Hot New Summer Sounds From Israel

Hava Cohen and Talia Peri’s latest song builds to exquisite effect, Danny Sanderson shows some deep empathy and Avior Malasa proves that beach songs aren’t completely washed up

Hava Cohen and Talia Peri of The Aprons.
Benny Esterlis

The Aprons – ‘Fear of Heights’

The Aprons - Fear of heights

Female duos are the latest thing in dreamy Israeli pop. The year began with REO (Or Edry and Zoe Polanski), continued with sisters Shay-li and Eden Djamchid, and now The Aprons – Hava Cohen and Talia Peri – are releasing a follow-up album to their 2012 debut, “Sound Stains.” Their new single, “Fear of Heights,” is one of the loveliest tunes I’ve heard in a while, thanks mainly to its clarity and extraordinary patience. The song builds gradually: It begins with just a piano, then the bass enters and suddenly a gorgeous harp is added. Once we get accustomed to this gentle sound, the drums come in and finally an electric guitar. There is much beauty in the way each instrument is introduced – it’s the audio equivalent of a painting slowly take shape on an empty canvas. Ultimately, when all the instruments have assumed their place in the song and just when the painting seems as if it’s complete, The Aprons add one last element: whistling. What could be more appropriate in a song that talks about overcoming fear?

Danny Sanderson – ‘Goral Shadud’ (‘Stolen Destiny’)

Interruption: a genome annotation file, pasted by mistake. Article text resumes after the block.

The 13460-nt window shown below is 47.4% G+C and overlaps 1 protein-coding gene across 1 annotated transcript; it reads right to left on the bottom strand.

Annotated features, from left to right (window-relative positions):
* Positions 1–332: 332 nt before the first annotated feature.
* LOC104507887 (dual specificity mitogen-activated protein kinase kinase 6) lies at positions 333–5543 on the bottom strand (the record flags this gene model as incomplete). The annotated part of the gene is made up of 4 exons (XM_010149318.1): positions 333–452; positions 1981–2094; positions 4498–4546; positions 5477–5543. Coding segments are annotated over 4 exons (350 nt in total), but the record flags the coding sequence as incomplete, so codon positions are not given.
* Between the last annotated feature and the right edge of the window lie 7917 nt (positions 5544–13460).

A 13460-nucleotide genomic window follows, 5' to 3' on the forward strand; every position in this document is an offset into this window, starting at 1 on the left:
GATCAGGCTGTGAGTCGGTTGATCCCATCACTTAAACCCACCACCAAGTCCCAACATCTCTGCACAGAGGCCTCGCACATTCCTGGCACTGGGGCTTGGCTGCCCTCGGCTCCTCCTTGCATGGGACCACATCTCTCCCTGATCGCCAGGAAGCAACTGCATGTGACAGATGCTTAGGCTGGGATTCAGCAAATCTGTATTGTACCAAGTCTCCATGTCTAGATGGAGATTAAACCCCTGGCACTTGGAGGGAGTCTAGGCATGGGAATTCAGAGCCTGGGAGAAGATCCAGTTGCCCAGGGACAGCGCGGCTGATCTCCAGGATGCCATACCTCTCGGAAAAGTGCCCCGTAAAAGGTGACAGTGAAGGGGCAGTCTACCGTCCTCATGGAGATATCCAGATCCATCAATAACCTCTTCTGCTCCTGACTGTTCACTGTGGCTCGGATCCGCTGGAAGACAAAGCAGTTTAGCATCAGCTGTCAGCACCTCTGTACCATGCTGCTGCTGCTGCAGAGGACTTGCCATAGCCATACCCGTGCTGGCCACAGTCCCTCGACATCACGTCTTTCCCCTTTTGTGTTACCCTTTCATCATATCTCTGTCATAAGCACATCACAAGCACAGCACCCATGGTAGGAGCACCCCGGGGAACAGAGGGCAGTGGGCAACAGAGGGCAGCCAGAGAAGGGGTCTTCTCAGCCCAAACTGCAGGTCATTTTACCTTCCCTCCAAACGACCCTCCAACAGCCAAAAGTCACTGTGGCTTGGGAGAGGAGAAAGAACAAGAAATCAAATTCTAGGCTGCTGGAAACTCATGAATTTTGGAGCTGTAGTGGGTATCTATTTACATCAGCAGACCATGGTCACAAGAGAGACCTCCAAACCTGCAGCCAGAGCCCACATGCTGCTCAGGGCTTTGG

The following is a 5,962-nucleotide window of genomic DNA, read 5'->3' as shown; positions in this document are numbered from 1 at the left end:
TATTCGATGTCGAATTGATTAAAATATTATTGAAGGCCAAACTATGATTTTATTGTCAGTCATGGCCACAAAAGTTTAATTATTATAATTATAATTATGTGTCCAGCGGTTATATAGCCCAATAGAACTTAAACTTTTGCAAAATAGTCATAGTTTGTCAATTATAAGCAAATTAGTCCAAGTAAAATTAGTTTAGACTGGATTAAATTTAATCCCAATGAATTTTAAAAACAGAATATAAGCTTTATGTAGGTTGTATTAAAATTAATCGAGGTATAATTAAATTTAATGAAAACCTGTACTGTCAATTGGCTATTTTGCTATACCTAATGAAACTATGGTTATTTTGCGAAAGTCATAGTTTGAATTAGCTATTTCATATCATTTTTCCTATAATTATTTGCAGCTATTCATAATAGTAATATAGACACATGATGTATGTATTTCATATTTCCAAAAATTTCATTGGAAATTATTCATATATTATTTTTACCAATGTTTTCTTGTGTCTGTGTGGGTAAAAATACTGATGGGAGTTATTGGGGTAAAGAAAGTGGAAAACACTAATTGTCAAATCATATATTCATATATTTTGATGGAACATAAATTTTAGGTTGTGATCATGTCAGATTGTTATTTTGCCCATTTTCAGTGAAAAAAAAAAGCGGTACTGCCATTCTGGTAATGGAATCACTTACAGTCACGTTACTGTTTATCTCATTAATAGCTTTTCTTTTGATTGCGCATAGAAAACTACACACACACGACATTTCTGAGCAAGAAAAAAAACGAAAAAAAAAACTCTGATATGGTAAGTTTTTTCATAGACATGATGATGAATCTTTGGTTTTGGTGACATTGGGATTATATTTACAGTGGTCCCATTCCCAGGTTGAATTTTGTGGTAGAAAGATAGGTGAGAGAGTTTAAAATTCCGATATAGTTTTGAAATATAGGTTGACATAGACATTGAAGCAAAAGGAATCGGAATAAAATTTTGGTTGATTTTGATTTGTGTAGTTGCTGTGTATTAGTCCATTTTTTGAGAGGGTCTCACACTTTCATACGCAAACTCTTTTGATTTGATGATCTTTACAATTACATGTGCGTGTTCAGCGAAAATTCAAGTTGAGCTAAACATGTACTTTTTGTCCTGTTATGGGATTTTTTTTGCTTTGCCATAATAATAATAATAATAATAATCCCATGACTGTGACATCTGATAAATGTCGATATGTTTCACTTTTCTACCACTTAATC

Danny Sanderson – Goral Shadud (Stolen Destiny)

One of the 5,432 things we love about Danny Sanderson is the way his heart always goes out to the losers and schlemiels of this world. He sees something of himself in them, we see something of ourselves in them, and the songs always have a unique blend of sadness and happiness. In his latest song, Sanderson turns his gaze from the usual small-time losers to people who have really been knocked down by life: The hopelessly isolated loner; the weirdo who spends entire days sitting at bus stops; the mentally challenged woman who wanders around the park with an empty baby carriage. Sanderson really studies them. He stares at the guy at the bus stop for several hours – which is a bit odd in itself. The melody is pleasant, the vocals a little weak, but what really makes the song – beside its humanism – is the arrangement, especially the soft glide of the string instruments in the song’s brief instrumental section. In “Stolen Destiny,” Sanderson sings about transparent people whose right to a reasonable life without suffering has been stolen from them. It’s not clear who, if anyone, is to blame for this theft, but the implication is that no one is stepping up to offer aid and support.

Avior Malasa – ‘Kayitz’ (‘Summer’)

Avior Malasa – Kayitz (Summer)

When will Israeli pop learn to crank out good summer songs? We’ve never had much success in this area, and the situation has been particularly grim this year. It seems that every other young singer is headed to the beach with his buddies, but as soon as the song starts you’re desperate to flee their company. Not that they want you there, of course – especially if you’re over 21. Bucking the trend with a summer song that’s a real earworm is “Kayitz” by Avior Malasa, a young singer who has recently lent his talents to a number of R&B tunes by other groups, such as KGC (“Mehamatok El Hamar” – “Sweet to Bitter”). “Kayitz” is far from a classic pop song. At first, it sounds just like every other piece of beach trash. But it turns out to have a charming groove that the other summer tracks lack – partly due to Malasa’s appealing voice. Malasa, who is still a soldier, was recently signed by Aroma Music, which is one of the strongest players in the market. With the right guidance, production and creativity – and, above all, some decent songs – he could definitely secure his place in the local pop scene.